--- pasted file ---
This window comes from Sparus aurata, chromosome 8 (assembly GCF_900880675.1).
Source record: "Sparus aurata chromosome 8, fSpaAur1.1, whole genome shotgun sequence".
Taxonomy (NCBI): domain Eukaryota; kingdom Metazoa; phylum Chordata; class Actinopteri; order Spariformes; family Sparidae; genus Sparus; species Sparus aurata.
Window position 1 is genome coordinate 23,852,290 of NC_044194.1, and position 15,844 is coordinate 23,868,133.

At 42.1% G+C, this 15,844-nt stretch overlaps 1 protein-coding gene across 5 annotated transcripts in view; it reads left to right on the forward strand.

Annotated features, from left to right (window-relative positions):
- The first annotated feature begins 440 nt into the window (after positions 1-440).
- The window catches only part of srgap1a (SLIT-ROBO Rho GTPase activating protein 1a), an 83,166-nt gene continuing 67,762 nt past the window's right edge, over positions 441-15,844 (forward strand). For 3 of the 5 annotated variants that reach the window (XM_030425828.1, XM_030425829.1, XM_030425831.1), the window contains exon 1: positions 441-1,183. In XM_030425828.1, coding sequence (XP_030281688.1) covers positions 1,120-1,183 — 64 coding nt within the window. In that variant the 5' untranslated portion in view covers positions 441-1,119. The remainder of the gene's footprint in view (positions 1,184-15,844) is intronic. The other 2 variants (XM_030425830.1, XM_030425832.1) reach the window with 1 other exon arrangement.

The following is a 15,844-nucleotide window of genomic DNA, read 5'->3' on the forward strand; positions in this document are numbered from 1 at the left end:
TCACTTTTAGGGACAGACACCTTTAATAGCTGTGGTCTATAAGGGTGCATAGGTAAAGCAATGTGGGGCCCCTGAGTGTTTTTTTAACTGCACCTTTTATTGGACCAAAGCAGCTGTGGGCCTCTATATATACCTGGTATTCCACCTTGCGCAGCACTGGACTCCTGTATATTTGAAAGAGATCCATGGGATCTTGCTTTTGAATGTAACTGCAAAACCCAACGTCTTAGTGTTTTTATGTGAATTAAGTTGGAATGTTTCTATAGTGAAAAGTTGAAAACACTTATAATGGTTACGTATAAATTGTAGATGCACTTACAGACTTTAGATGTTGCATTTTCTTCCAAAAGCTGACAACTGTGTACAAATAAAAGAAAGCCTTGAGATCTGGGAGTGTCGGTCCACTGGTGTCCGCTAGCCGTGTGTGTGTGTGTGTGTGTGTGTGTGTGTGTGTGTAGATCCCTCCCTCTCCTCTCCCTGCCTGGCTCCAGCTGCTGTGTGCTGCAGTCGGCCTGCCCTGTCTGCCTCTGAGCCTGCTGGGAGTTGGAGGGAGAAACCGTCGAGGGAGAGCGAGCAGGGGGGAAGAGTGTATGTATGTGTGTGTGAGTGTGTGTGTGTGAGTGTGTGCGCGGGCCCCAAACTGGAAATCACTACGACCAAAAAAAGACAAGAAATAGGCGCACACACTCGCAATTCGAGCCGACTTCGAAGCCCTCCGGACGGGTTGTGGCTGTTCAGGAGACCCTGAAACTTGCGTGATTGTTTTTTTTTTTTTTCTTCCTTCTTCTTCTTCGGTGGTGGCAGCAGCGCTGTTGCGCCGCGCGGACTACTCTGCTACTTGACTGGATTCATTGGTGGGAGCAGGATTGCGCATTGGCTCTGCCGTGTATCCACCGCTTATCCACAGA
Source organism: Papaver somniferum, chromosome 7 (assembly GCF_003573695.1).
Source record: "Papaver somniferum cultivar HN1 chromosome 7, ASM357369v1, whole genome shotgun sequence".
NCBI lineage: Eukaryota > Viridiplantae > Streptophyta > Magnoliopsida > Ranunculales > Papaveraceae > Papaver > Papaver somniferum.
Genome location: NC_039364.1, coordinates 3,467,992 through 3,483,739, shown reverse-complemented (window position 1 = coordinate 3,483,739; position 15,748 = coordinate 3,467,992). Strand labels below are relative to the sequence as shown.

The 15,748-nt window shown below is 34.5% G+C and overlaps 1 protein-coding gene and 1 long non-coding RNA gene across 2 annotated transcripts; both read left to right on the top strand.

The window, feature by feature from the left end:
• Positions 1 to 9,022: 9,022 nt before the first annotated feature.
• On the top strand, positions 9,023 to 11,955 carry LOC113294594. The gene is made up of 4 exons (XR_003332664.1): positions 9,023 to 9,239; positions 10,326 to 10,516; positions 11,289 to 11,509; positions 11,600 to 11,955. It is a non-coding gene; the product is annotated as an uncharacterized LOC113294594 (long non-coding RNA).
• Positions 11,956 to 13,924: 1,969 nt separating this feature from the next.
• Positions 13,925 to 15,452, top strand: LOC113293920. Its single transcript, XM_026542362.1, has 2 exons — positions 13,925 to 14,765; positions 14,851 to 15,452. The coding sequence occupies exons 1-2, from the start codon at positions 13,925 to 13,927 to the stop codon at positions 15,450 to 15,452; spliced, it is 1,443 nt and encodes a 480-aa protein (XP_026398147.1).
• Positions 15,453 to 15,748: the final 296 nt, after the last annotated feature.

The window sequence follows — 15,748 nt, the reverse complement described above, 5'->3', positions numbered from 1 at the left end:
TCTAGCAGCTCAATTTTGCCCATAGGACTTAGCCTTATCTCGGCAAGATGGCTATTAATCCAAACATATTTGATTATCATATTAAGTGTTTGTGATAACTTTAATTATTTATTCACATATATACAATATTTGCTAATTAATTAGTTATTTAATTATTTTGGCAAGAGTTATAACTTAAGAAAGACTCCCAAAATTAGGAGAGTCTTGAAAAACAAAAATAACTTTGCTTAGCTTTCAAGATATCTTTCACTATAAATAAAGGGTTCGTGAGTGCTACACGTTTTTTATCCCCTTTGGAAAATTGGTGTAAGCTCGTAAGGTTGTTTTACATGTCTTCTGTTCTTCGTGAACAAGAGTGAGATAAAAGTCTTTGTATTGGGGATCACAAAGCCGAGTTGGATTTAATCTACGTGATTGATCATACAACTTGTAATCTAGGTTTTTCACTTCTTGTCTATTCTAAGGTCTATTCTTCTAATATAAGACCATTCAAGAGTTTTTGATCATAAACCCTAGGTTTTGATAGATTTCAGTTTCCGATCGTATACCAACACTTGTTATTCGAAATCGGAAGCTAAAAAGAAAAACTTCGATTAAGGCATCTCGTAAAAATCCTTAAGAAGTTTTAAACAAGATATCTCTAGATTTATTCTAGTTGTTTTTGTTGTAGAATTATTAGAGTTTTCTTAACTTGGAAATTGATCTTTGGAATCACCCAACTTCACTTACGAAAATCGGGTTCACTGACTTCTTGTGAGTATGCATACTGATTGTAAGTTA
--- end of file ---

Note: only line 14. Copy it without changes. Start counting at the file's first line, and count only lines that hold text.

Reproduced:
Genome location: NC_039364.1, coordinates 3,467,992 through 3,483,739, shown reverse-complemented (window position 1 = coordinate 3,483,739; position 15,748 = coordinate 3,467,992). Strand labels below are relative to the sequence as shown.